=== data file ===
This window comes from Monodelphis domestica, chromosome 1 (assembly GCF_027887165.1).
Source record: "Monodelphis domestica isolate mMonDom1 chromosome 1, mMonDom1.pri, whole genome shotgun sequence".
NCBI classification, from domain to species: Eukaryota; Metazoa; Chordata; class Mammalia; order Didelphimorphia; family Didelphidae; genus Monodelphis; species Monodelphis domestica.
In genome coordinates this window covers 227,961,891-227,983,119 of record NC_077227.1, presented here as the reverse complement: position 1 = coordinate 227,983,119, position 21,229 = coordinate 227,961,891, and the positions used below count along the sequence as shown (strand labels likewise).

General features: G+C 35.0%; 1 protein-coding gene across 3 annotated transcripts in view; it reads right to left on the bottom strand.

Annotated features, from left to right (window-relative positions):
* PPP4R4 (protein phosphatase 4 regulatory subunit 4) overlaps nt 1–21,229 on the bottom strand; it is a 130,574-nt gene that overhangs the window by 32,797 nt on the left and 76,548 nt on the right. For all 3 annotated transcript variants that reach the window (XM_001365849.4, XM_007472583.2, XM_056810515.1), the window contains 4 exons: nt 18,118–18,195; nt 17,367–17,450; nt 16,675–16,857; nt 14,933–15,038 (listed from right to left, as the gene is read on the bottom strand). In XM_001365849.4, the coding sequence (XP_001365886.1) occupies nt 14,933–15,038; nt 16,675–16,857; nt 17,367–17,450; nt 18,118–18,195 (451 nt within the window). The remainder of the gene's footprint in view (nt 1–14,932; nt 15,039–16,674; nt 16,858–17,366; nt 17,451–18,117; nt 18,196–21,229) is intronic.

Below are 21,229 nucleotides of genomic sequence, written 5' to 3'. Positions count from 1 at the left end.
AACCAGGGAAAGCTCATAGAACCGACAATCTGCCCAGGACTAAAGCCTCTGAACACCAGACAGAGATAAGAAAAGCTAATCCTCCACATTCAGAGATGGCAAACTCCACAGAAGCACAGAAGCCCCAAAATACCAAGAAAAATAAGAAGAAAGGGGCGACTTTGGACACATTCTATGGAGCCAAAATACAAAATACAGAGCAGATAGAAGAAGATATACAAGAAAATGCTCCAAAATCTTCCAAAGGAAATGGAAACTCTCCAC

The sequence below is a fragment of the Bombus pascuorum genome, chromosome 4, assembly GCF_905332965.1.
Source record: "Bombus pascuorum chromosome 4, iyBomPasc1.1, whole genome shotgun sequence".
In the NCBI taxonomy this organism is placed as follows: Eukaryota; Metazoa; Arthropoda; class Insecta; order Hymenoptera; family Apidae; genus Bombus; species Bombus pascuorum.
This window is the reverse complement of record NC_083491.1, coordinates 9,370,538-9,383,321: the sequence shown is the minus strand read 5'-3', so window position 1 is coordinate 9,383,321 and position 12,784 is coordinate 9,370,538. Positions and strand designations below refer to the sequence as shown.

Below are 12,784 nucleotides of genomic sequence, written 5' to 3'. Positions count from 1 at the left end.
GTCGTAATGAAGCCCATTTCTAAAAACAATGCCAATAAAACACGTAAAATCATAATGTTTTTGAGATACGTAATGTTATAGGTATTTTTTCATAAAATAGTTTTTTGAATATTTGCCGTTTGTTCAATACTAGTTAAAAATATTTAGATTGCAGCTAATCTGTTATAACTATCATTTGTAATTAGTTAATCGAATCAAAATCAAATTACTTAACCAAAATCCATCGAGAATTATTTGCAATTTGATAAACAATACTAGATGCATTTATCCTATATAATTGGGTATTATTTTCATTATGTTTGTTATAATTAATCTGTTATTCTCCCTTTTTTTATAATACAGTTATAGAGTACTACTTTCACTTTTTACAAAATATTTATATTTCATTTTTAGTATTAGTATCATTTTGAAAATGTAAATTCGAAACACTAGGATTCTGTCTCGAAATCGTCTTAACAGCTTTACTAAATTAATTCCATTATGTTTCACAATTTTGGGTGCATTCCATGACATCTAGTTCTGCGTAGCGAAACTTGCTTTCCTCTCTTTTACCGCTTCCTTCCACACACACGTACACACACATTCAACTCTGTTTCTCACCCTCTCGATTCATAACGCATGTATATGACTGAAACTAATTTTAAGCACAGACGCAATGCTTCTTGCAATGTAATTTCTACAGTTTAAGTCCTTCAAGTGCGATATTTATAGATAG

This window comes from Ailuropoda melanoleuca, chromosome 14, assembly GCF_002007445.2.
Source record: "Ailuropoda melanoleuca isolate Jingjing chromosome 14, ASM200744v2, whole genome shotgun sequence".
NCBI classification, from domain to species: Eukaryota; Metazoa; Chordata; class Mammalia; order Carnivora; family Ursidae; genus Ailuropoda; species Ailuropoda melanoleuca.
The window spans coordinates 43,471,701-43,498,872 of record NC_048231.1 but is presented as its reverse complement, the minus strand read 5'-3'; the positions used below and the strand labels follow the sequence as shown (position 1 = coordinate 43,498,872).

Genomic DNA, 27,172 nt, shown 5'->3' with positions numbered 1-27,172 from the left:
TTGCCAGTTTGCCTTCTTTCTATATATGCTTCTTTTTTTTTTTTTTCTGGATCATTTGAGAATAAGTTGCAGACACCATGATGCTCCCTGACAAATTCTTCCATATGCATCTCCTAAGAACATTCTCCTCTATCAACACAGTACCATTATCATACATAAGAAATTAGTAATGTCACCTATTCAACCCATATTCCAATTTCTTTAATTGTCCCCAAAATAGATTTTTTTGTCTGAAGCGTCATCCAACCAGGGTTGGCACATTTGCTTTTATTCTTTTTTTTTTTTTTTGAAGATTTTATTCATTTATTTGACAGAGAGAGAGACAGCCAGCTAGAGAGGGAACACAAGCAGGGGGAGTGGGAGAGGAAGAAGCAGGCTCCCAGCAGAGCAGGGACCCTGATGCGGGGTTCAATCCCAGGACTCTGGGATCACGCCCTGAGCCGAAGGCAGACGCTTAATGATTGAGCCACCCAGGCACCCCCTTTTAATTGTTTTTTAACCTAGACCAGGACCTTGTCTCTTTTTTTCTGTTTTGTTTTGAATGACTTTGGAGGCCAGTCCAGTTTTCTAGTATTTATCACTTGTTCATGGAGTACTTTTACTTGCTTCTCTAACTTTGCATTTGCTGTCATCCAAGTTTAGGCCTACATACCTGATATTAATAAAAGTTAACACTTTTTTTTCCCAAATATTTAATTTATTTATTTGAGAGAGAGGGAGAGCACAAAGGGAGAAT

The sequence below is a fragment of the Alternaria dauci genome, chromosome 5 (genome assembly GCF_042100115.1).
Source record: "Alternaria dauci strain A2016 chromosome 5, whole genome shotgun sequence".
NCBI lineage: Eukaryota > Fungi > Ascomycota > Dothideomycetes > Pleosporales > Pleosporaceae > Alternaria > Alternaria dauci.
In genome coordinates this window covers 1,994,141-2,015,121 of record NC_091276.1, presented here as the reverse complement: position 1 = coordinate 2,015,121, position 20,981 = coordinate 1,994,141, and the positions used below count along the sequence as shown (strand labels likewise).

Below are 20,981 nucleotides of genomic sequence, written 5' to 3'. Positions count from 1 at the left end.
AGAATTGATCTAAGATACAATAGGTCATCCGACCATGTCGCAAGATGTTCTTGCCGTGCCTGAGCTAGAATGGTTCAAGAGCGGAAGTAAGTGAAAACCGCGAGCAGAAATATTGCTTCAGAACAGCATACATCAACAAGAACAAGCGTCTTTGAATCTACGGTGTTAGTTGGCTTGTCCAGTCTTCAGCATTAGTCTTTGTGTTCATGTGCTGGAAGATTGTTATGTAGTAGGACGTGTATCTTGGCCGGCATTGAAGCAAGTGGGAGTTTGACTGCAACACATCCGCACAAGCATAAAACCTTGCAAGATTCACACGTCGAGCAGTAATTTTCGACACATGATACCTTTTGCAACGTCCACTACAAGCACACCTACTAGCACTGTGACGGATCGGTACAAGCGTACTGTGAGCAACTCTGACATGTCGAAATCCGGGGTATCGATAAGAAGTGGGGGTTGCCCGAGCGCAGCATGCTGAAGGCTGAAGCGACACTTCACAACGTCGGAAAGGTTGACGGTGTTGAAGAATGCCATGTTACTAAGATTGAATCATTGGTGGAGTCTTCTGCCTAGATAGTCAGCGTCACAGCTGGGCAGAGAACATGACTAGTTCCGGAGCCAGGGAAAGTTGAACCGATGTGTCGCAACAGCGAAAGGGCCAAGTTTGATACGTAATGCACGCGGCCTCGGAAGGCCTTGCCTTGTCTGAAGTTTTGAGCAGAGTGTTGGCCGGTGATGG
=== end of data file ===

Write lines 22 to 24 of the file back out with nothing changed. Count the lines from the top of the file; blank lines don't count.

The sequence below is a fragment of the Alternaria dauci genome, chromosome 5 (genome assembly GCF_042100115.1).
Source record: "Alternaria dauci strain A2016 chromosome 5, whole genome shotgun sequence".
NCBI lineage: Eukaryota > Fungi > Ascomycota > Dothideomycetes > Pleosporales > Pleosporaceae > Alternaria > Alternaria dauci.